Posted by: thughesa | August 17, 2010

How to Beat the Heat…

It isn’t easy being a mom. In fact, I can honestly say it is the hardest thing I have ever done.

There is much to learn, discover, and accept. One must learn new skills such as how to nurse or change diapers, discover hidden secrets pertaining to things like the ‘ins and outs’ (literally) of one’s particular brand of baby, and accept new truths:

#1. Your life is no longer your own.

There is no manual that will tell you how to be a good parent and turn out a decent human being in the end. In the beginning there were a few characteristics I thought were imperative for being a good mother; namely being patient, kind, firm, and loving. Beyond this I thought variety in parenting techniques, lifestyles, and types of households served to create this unique and fascinating thing we call life. It appears I was wrong.

I soon learned that a good mother delivers naturally without drugs and doesn’t complain, breastfeeds exclusively, has a spotless home 24/7, never yells at her kids, only provides her child with wooden toys, and exclusively buys organic clothing and organic food. Jeepers. I had birthed into the eco-mom movement and I didn’t even know it, which put me at a disadvantage right from the start.

I found myself drowning in adequacy, my stroller was haphazardly chosen minus major mental strife and consideration, I was using formula, I often took my baby out without a hat when every other baby was covered from head to toe in knitted hats and foot muffs, I introduced solids at three and half months, and the worst crime of all, I didn’t love being a mom every single second of the day. It takes time to adjust no matter how much you wanted your baby, anticipated her arrival, or dreamed of being a mom. There are sore nipples, poop, puke, lack of personal hygiene, loss of sex life, and sleepless nights.

I also felt judgment, real and imagined, at every turn. If it wasn’t the disapproving mother at the pool seemingly sneering at me as I bottle fed my daughter, it was myself. As I watched the evening newscast breaking the news that the bottles I had used were laced with potentially deadly BPA I judged myself for somehow not knowing better.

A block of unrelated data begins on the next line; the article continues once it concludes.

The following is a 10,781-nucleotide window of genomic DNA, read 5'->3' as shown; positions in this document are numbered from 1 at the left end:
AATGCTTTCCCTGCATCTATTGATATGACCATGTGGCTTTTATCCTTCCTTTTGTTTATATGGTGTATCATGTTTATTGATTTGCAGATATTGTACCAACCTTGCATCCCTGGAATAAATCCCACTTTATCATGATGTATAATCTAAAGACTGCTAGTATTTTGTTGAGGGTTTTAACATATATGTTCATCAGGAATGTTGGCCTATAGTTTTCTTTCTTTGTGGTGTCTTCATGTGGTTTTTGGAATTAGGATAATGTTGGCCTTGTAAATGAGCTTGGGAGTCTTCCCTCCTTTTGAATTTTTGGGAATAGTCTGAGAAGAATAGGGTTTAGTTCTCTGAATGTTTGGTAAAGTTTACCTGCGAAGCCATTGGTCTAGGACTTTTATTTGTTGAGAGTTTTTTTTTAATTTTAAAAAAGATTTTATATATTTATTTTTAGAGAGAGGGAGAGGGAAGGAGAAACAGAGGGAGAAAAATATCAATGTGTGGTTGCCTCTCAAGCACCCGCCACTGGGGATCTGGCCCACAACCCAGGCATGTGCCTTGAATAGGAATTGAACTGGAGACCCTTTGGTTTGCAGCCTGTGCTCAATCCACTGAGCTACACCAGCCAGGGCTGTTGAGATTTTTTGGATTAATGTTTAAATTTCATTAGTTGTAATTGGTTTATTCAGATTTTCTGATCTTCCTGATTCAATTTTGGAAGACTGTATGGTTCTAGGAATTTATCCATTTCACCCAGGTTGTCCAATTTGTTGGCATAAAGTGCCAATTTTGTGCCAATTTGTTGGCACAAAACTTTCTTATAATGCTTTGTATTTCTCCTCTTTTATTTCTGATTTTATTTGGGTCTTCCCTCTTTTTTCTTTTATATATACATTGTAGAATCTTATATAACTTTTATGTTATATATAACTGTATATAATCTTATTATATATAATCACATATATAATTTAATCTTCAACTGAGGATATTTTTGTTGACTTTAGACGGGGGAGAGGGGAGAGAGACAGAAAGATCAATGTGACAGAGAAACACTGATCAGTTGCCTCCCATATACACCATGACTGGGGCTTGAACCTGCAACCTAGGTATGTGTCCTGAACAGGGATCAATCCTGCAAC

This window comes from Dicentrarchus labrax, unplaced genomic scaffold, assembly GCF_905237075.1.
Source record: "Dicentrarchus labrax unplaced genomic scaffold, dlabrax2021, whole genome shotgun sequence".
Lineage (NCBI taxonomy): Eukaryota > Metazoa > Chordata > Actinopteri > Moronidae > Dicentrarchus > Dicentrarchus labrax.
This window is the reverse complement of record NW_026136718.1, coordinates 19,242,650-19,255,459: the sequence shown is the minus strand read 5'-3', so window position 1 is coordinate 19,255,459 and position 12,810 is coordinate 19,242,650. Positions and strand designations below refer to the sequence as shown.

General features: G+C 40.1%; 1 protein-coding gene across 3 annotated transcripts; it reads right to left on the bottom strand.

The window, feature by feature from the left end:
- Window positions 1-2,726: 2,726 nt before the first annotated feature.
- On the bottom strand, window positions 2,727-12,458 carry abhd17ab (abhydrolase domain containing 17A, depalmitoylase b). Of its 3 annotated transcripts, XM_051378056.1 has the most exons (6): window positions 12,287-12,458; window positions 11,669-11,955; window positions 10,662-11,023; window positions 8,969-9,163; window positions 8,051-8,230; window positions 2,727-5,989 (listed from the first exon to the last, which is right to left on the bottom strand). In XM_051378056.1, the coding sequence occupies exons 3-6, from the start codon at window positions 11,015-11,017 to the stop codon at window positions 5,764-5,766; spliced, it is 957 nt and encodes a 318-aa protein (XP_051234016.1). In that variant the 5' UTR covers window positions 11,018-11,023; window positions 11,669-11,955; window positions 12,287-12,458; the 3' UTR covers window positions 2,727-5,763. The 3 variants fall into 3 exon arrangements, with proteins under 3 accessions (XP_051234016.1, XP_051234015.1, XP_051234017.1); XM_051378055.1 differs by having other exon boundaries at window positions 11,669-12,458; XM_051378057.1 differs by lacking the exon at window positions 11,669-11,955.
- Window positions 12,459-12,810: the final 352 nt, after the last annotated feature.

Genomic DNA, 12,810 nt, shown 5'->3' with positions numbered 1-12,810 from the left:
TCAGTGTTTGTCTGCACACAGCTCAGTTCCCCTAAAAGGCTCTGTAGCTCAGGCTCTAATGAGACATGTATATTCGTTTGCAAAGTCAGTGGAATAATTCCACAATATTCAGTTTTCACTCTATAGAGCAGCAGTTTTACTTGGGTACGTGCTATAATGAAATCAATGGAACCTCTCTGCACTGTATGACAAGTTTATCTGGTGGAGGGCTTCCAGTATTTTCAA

Through all this I have realized to a large degree I am my own worst enemy. I judge myself, based on what the media says I should or should not be doing, what other mothers are doing, or where I think I am failing even though I am probably doing a good job. Frankly, its hard not to. How else are you going to figure out if you are a good mother or not? Right?

After a few months of self flagellation I finally came up with a plan to take the heat off myself and just try to be the mom I wanted and hoped I could be:

First, I stopped talking about all the things I thought I was doing wrong. I have a bad habit of sharing every emotion and moment of my day at times. I thought if I didn’t rehash and focus on the negative, no one else, including myself, would either.

Second, I surrounded myself with like-minded, kind, and thoughtful moms who didn’t constantly talk about about the organic baby food they just made or the watered-down juice their kid was drinking. I think it is great to do whatever you think is best for your baby, or whatever it is that keeps the guilt-monster away, but constantly highlighting it to other mommies is annoying and comes across as more judgment.